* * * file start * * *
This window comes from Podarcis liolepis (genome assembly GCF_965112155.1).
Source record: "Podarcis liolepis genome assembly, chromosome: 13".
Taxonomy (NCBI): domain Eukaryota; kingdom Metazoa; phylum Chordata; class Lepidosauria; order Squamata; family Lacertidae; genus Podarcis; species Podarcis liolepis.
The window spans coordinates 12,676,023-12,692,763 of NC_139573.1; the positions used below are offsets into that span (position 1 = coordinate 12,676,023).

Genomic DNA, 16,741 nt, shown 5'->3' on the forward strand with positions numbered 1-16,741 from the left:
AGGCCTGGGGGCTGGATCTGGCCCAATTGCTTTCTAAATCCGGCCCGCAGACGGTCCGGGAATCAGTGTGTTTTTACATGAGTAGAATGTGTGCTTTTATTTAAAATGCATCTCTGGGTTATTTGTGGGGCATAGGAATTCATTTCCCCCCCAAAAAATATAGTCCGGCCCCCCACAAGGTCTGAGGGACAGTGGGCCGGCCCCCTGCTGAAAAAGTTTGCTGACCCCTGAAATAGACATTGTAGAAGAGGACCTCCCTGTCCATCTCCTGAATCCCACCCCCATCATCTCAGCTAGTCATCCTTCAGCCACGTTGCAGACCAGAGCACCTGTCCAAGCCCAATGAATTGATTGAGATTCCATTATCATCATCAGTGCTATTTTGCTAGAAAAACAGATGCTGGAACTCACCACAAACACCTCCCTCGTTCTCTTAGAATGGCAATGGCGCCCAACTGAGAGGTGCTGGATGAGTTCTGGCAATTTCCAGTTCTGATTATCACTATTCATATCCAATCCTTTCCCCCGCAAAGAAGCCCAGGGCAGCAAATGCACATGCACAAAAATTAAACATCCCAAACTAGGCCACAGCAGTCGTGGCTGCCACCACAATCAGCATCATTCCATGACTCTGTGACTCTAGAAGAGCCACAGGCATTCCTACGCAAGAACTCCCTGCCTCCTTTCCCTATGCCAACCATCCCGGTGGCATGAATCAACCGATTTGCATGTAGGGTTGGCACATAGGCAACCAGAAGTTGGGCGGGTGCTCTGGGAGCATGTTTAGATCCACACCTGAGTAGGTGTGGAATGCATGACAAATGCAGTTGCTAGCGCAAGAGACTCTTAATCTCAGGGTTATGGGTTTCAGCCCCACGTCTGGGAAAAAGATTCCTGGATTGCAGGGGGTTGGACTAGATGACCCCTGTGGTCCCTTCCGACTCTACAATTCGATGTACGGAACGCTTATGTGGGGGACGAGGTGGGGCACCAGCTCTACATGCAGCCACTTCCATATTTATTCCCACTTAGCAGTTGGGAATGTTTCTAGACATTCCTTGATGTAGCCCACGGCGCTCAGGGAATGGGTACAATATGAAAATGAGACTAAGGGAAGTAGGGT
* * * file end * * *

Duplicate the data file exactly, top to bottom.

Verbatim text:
This window comes from Podarcis liolepis (genome assembly GCF_965112155.1).
Source record: "Podarcis liolepis genome assembly, chromosome: 13".
Taxonomy (NCBI): domain Eukaryota; kingdom Metazoa; phylum Chordata; class Lepidosauria; order Squamata; family Lacertidae; genus Podarcis; species Podarcis liolepis.
The window spans coordinates 12,676,023-12,692,763 of NC_139573.1; the positions used below are offsets into that span (position 1 = coordinate 12,676,023).

Genomic DNA, 16,741 nt, shown 5'->3' on the forward strand with positions numbered 1-16,741 from the left:
AGGCCTGGGGGCTGGATCTGGCCCAATTGCTTTCTAAATCCGGCCCGCAGACGGTCCGGGAATCAGTGTGTTTTTACATGAGTAGAATGTGTGCTTTTATTTAAAATGCATCTCTGGGTTATTTGTGGGGCATAGGAATTCATTTCCCCCCCAAAAAATATAGTCCGGCCCCCCACAAGGTCTGAGGGACAGTGGGCCGGCCCCCTGCTGAAAAAGTTTGCTGACCCCTGAAATAGACATTGTAGAAGAGGACCTCCCTGTCCATCTCCTGAATCCCACCCCCATCATCTCAGCTAGTCATCCTTCAGCCACGTTGCAGACCAGAGCACCTGTCCAAGCCCAATGAATTGATTGAGATTCCATTATCATCATCAGTGCTATTTTGCTAGAAAAACAGATGCTGGAACTCACCACAAACACCTCCCTCGTTCTCTTAGAATGGCAATGGCGCCCAACTGAGAGGTGCTGGATGAGTTCTGGCAATTTCCAGTTCTGATTATCACTATTCATATCCAATCCTTTCCCCCGCAAAGAAGCCCAGGGCAGCAAATGCACATGCACAAAAATTAAACATCCCAAACTAGGCCACAGCAGTCGTGGCTGCCACCACAATCAGCATCATTCCATGACTCTGTGACTCTAGAAGAGCCACAGGCATTCCTACGCAAGAACTCCCTGCCTCCTTTCCCTATGCCAACCATCCCGGTGGCATGAATCAACCGATTTGCATGTAGGGTTGGCACATAGGCAACCAGAAGTTGGGCGGGTGCTCTGGGAGCATGTTTAGATCCACACCTGAGTAGGTGTGGAATGCATGACAAATGCAGTTGCTAGCGCAAGAGACTCTTAATCTCAGGGTTATGGGTTTCAGCCCCACGTCTGGGAAAAAGATTCCTGGATTGCAGGGGGTTGGACTAGATGACCCCTGTGGTCCCTTCCGACTCTACAATTCGATGTACGGAACGCTTATGTGGGGGACGAGGTGGGGCACCAGCTCTACATGCAGCCACTTCCATATTTATTCCCACTTAGCAGTTGGGAATGTTTCTAGACATTCCTTGATGTAGCCCACGGCGCTCAGGGAATGGGTACAATATGAAAATGAGACTAAGGGAAGTAGGGT